A debate between two senators over whether Republican tax cuts are aimed at helping the rich escalated into raised voices, interruptions and an un-senatorial cry of "bull crap." The eruption occurred late Thursday. That's when Republicans pushed a near $1.5 trillion, 10-year tax cut for businesses and individuals through the Senate Finance Committee. Democratic Ohio Sen. Sherrod Brown said Republicans designed the bill to help the rich. Panel Chairman Orrin Hatch called that "bull crap."
, In this Nov. 13, 2017, photo, Senate Finance Committee Chairman Orrin Hatch, R-Utah, arrives as the tax-writing panel begins work on overhauling the nation's tax code, on Capitol Hill in Washington. Millions would forgo coverage if Congress repeals the unpopular requirement that Americans get health insurance, gambling with their own wellbeing and boosting premiums for others. Just as important, the drive by GOP senators to undo “Obamacare’s” coverage requirement fits in with Trump administration efforts to write regulations allowing for plans with limited benefits and lower premiums. (AP Photo/J. Scott Applewhite, File)
17 of November 2017 16:42:08
WASHINGTON (AP) — A debate between two senators over whether Republican tax cuts are aimed at helping the rich escalated into raised voices, interruptions, a banging gavel and the use of a decidedly un-senatorial noun.
"I'm telling you, this bull crap that you guys throw out here really gets old after a while," Sen. Orrin Hatch, R-Utah, the oldest and longest-serving Senate Republican, said to a Democratic colleague.
The dispute flared Thursday night as Republicans pushed a $1.5 trillion tax cut for businesses and individuals through the Senate Finance Committee over Democrats' objections. Liberal sparkplug Sen. Sherrod Brown, D-Ohio, a potential 2020 presidential candidate, said everyone knows Republicans aim to help the wealthy because "it's in their DNA."
Hatch, 83, a senator since 1977 and the committee chairman, decided he'd had enough.
"I come from the poor people, and I've been working my whole stinking career for people who don't have a chance," said Hatch, looking down the committee's U-shaped table at Brown. "And I really resent anybody saying I'm just doing this for the rich."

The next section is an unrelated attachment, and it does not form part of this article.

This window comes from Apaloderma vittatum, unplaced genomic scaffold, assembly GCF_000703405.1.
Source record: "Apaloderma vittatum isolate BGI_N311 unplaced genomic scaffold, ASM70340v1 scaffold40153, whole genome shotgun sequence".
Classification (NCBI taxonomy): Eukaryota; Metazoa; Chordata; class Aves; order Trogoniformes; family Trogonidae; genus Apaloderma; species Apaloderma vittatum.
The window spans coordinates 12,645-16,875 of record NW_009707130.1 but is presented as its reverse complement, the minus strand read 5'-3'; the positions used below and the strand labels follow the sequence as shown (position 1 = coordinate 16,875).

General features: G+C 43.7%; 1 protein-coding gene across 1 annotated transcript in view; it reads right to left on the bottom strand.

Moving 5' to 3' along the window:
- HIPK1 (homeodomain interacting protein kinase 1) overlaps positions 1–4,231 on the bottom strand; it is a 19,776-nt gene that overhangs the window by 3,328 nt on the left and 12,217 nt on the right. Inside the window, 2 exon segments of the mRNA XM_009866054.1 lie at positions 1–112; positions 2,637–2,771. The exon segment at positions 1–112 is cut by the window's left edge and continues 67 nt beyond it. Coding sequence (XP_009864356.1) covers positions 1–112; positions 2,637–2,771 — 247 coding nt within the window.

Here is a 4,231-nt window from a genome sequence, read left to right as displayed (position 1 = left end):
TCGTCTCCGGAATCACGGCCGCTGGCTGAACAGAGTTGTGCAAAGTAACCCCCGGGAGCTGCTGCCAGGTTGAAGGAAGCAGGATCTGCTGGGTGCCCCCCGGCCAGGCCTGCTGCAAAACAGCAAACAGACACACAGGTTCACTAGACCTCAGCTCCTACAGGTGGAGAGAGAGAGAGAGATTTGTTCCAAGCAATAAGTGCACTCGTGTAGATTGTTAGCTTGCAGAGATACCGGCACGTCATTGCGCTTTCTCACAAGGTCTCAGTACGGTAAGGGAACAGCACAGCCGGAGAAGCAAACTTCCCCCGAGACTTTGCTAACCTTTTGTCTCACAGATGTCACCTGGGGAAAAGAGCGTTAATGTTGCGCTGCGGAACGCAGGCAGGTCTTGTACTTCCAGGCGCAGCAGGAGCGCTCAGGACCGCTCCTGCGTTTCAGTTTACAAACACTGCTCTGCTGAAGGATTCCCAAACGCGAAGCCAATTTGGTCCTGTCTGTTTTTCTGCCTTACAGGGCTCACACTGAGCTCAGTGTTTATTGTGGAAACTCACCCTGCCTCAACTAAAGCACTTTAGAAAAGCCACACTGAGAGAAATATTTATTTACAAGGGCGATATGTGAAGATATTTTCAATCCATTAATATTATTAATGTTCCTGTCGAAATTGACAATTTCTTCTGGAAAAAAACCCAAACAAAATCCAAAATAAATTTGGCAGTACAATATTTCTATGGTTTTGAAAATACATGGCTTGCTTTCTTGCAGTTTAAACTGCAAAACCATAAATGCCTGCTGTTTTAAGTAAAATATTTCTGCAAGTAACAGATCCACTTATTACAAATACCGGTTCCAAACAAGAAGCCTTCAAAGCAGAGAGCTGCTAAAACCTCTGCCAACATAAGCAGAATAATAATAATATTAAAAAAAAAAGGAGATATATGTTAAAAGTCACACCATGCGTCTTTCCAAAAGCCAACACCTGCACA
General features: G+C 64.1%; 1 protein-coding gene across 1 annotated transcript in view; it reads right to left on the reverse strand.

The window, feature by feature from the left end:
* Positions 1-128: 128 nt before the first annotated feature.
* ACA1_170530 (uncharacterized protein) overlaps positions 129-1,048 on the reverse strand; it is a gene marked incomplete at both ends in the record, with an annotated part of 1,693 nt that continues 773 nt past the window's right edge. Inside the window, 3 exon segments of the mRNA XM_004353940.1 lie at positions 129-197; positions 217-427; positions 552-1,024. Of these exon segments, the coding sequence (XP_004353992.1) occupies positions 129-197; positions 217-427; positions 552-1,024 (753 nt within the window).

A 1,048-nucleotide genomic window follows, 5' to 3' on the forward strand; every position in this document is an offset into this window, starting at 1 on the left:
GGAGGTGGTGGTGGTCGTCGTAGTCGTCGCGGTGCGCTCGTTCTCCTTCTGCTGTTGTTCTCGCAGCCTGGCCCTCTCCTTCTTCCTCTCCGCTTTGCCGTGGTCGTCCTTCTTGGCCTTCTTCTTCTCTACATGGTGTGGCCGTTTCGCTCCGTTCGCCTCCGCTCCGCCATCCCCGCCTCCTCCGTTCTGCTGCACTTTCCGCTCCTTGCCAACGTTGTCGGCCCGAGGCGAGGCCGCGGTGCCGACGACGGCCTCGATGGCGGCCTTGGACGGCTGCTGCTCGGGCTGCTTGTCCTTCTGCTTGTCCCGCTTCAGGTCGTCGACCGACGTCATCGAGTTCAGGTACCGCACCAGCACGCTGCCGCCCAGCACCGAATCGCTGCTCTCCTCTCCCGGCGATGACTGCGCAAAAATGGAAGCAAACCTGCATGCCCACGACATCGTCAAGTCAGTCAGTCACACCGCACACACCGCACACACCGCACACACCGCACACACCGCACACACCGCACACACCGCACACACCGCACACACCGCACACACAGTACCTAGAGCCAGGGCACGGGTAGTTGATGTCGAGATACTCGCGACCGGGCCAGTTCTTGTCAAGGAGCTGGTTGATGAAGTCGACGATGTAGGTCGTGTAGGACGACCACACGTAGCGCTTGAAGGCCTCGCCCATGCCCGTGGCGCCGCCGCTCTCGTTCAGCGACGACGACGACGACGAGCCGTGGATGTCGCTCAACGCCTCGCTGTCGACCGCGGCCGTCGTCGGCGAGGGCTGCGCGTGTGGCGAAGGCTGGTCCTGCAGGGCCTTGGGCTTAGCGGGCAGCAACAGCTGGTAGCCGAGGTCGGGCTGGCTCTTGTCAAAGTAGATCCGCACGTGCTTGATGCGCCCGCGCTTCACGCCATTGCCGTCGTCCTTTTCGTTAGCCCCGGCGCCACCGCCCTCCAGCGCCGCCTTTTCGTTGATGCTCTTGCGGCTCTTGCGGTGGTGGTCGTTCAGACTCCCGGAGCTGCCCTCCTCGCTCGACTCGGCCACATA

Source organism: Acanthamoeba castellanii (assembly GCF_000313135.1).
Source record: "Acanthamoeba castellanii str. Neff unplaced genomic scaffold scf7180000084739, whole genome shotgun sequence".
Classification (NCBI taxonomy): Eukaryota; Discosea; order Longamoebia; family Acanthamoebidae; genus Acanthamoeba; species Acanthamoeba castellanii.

Hatch is generally soft-spoken and has a history of working with Democrats, and his display of emotion was unusual. He has not said if he will seek re-election next fall as his latest term expires.
As Brown tried interjecting and the decibel level rose, Hatch told him, "I'm not through," and said he gets "sick and tired" of that argument.
"I get sick and tired of the richest people in the country getting richer and richer and richer," Brown said.
"I come from the lower middle class originally, we didn't have anything," Hatch said. "So don't spew that stuff on me. I get a little tired of that crap."
Republicans have sold their tax package in part as a way to help the middle class. Congress' nonpartisan Joint Committee on Taxation projected Thursday that the Senate measure would eventually raise taxes on people earning $75,000 or less because the bill's tax cuts for individuals will expire and other changes.
Brown said the GOP plan isn't for the middle class, "no matter how many times they sing that song." He disputed the Republican argument that tax breaks for businesses will produce higher wages and compared it to a difficult shot in basketball.
"Spare us the bank shots," Brown said. "Spare us the sarcasm, the satire."
Brown faces re-election next November to what would be his third six-year Senate term.